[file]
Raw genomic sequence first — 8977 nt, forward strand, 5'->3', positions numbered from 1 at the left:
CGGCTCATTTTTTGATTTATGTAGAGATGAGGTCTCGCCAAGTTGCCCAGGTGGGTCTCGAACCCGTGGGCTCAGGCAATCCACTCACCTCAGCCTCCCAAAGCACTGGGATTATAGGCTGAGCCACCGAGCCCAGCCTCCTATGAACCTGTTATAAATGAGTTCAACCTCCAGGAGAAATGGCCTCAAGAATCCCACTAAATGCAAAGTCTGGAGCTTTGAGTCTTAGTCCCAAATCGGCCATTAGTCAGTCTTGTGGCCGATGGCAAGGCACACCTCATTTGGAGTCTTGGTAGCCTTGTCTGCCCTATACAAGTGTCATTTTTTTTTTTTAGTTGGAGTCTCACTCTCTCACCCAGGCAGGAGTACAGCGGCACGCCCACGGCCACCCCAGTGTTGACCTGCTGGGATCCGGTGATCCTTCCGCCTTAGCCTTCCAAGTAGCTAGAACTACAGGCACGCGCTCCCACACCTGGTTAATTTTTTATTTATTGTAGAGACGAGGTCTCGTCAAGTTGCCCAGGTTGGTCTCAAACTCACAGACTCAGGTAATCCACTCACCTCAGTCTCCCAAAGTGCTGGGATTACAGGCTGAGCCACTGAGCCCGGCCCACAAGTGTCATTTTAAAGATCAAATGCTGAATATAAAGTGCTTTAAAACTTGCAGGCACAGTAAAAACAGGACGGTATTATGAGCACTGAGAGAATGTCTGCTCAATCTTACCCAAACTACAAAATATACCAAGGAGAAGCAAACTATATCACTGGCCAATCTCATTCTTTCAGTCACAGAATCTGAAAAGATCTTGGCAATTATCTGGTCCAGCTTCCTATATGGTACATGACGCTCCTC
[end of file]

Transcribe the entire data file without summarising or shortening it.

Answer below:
Raw genomic sequence first — 8977 nt, forward strand, 5'->3', positions numbered from 1 at the left:
CGGCTCATTTTTTGATTTATGTAGAGATGAGGTCTCGCCAAGTTGCCCAGGTGGGTCTCGAACCCGTGGGCTCAGGCAATCCACTCACCTCAGCCTCCCAAAGCACTGGGATTATAGGCTGAGCCACCGAGCCCAGCCTCCTATGAACCTGTTATAAATGAGTTCAACCTCCAGGAGAAATGGCCTCAAGAATCCCACTAAATGCAAAGTCTGGAGCTTTGAGTCTTAGTCCCAAATCGGCCATTAGTCAGTCTTGTGGCCGATGGCAAGGCACACCTCATTTGGAGTCTTGGTAGCCTTGTCTGCCCTATACAAGTGTCATTTTTTTTTTTTAGTTGGAGTCTCACTCTCTCACCCAGGCAGGAGTACAGCGGCACGCCCACGGCCACCCCAGTGTTGACCTGCTGGGATCCGGTGATCCTTCCGCCTTAGCCTTCCAAGTAGCTAGAACTACAGGCACGCGCTCCCACACCTGGTTAATTTTTTATTTATTGTAGAGACGAGGTCTCGTCAAGTTGCCCAGGTTGGTCTCAAACTCACAGACTCAGGTAATCCACTCACCTCAGTCTCCCAAAGTGCTGGGATTACAGGCTGAGCCACTGAGCCCGGCCCACAAGTGTCATTTTAAAGATCAAATGCTGAATATAAAGTGCTTTAAAACTTGCAGGCACAGTAAAAACAGGACGGTATTATGAGCACTGAGAGAATGTCTGCTCAATCTTACCCAAACTACAAAATATACCAAGGAGAAGCAAACTATATCACTGGCCAATCTCATTCTTTCAGTCACAGAATCTGAAAAGATCTTGGCAATTATCTGGTCCAGCTTCCTATATGGTACATGACGCTCCTC